(Hell, I’m a former art director. What do I know about all the technicalities of the English language?)

    Before we went ahead and used the revised copy, I asked if I could read both pieces aloud to them. They said yes and I made very sure that I gave equal emphasis (or lack of emphasis) to each piece.

    “Now ladies,” I asked. “Which one do you prefer?” There was an embarrassed silence.

    “We’ll use your copy,” my client said.

    When I write copy, I don’t write to people. I talk to them.

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    Hello Charles, I spent a little while in Riyadh at Y&R which was like sitting in front of a 3 bar electric fire from two feet away all day, and went back to my barbed-wire tank-protected compound (prison) full of males every evening. The guys in the office were great and worked very hard, often 6 days a week, except for a couple of sociopathic lunatics in the office. The compound was okay, and many Lebanese and Syrian and Saudi guys were very kind to me.
    There truly is nothing like Arabic Hospitality. Regarding Gold Greenlees Trott, it is not my position to tell that story, but all I would say is that when Dave Trott was at the helm, they were one of the greatest agencies in London. I think you should refer that question to Dave.

    Conor, you have my sympathies. Some people always like to have a second opinion, and then when they get it they cannot understand why they don’t like it. I worked with a writer once who got all ‘tarty’ over a headline and it’s syntax.
    Most people who read headlines do not have an MSc in English. They don’t care. They are living a real life. If your friend asks for a second opinion again, I would suggest you remind them ‘Opinions are like assholes. Everyone has one.’

  • No worries Kevin. Lessons were learnt, the client was happy with my copy, the English teacher got a lesson herself about the difference between writing an essay and writing an ad and I got a good anecdote!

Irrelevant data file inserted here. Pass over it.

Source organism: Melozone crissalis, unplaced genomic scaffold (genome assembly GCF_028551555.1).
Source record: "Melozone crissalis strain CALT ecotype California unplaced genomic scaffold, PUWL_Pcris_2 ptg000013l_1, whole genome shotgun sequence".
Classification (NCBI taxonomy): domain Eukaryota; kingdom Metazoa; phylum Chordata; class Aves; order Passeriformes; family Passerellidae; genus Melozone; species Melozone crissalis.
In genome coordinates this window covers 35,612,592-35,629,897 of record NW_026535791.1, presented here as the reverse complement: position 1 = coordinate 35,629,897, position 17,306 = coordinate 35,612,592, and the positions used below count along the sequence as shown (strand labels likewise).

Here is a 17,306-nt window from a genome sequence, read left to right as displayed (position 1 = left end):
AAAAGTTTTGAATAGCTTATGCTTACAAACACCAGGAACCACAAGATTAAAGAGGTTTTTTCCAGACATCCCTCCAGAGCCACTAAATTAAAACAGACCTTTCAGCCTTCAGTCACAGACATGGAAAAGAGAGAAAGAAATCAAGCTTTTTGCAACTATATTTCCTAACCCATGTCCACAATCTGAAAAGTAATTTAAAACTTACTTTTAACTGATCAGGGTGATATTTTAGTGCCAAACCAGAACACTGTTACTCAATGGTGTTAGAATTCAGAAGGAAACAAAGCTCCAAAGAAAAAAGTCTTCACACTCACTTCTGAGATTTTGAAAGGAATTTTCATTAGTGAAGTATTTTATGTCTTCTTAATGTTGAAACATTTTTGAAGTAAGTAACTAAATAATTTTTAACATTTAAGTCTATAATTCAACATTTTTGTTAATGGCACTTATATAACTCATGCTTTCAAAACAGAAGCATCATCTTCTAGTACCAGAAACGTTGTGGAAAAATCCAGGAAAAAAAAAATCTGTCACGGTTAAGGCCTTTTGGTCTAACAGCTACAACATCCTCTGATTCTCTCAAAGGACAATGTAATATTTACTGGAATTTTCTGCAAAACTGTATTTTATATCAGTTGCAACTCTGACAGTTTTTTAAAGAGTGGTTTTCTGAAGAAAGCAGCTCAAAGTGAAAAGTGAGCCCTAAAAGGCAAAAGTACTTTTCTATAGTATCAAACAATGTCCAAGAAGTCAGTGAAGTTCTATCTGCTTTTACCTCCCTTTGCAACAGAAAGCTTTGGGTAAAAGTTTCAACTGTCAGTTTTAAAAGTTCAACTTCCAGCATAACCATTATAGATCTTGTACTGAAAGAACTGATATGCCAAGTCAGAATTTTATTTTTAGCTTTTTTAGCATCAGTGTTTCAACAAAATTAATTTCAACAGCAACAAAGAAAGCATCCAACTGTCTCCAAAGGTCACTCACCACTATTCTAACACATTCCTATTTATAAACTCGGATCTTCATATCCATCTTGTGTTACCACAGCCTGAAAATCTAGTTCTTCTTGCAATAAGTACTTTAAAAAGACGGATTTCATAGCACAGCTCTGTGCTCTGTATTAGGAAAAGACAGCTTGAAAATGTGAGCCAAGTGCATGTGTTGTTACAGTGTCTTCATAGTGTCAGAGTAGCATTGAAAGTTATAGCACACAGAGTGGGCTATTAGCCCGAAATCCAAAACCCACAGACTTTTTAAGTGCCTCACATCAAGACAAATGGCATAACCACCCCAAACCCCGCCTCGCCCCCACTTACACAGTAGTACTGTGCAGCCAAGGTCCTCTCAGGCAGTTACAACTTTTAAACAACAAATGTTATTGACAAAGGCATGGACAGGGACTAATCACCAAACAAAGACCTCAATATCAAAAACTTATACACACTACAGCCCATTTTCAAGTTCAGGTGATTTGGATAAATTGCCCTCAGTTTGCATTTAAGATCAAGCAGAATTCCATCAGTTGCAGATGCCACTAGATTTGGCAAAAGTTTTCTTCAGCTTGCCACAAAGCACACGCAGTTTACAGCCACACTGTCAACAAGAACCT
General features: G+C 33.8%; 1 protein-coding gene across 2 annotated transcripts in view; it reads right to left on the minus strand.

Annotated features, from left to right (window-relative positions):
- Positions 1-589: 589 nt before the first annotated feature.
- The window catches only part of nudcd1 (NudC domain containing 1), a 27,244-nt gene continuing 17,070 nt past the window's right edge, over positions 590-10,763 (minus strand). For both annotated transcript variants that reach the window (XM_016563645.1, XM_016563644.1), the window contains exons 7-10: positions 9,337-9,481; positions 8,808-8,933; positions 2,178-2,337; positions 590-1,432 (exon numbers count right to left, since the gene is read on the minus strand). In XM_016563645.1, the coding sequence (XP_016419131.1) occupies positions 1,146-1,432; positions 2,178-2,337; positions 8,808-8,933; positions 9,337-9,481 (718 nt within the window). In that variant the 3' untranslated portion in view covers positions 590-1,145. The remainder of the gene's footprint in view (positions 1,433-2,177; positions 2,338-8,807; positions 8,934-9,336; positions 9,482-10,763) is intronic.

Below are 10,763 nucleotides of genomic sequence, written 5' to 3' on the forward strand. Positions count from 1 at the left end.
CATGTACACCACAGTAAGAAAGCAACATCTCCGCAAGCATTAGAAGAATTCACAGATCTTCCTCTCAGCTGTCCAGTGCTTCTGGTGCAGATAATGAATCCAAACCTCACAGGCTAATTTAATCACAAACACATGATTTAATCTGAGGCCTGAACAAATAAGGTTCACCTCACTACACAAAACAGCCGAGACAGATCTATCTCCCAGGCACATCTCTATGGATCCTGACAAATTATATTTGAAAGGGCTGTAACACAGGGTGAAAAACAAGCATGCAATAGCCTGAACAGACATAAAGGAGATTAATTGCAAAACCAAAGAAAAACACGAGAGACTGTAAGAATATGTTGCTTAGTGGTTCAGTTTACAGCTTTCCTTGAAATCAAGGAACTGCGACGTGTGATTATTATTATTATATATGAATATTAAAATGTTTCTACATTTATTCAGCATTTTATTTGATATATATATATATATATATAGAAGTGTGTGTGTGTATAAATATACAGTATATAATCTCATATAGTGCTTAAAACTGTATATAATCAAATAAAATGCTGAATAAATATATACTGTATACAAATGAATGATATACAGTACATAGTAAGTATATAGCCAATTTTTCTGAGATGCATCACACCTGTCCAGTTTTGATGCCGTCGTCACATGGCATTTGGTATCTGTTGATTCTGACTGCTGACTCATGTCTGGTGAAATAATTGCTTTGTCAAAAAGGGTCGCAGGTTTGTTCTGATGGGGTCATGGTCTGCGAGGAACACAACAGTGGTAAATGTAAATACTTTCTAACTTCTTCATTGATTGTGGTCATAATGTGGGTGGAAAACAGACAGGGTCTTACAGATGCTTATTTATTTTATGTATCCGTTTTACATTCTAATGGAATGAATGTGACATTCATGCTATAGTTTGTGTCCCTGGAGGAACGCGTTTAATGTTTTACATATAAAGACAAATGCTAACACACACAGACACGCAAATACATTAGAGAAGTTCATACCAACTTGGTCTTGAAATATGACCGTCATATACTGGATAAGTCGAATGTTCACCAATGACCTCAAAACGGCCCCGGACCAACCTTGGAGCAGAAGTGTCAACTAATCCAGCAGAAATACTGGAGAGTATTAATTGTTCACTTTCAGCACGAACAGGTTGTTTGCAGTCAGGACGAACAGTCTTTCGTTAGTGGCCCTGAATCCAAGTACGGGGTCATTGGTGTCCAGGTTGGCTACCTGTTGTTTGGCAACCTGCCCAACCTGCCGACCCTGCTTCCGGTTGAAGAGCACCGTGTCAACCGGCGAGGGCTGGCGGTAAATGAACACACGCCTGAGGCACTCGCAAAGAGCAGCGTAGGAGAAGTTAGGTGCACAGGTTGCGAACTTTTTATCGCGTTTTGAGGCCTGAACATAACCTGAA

• Conor.
    Sadly, I am sure that lessons were not learnt. On the contrary. Entrenched, stubborn, prejudices were reenforced. You honestly think that the teacher thought, my goodness, I really must stop teaching correct English grammar and sentence construction in favour of illiterate, stream-of-consciousness expression? I’m sure it really persuaded her even more that the modern world has been inherited by a generation with the language skills of Vicky Pollard. And did you think, wouldn’t it be wonderful if I could write great copy within the formal rules of English language. I don’t think so.

    When I write copy I don’t write to people, I talk to them. Pleeese!

    In a world where Policemen use the word verbal when they mean oral I am sorry to say I must side with the teacher.

    As to weather you ‘got’ a good anecdote is, I believe, debatable. But others might disagree with me.

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    oh Jack – that’s a bit negative of you – there is a huge difference in writing styles, tones, construction and grammar that can be played out to suit different audiences – finding the right approach and a tone that the audience can relate to is part of the creative process.
    If netiher party in Conor’s anecdote took anything away from their conversation it would be a sad indictment of both – painiting them as blinkered individuals not worthy of their positions as commercial writer or teacher of English.
    I’d be suprised if this was the case: learning and communicating being the key to success in each role.

  • Nice.
    Would you mind if I copied and pasted this onto a couple of sites (with you as the author, of course)?

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    Derek, Please be my guest.

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    Dave Trott and his agency were legendary in my youth…
    Seems to me he’s kept most of his gray matter and verve too!
    Kevin: you sound like your Saudi days are over and that you’re back in England now…
    Doing anything interesting? (other than posting comments?)
    If this sounds derogatory; it isn’t meant to.
    That correct?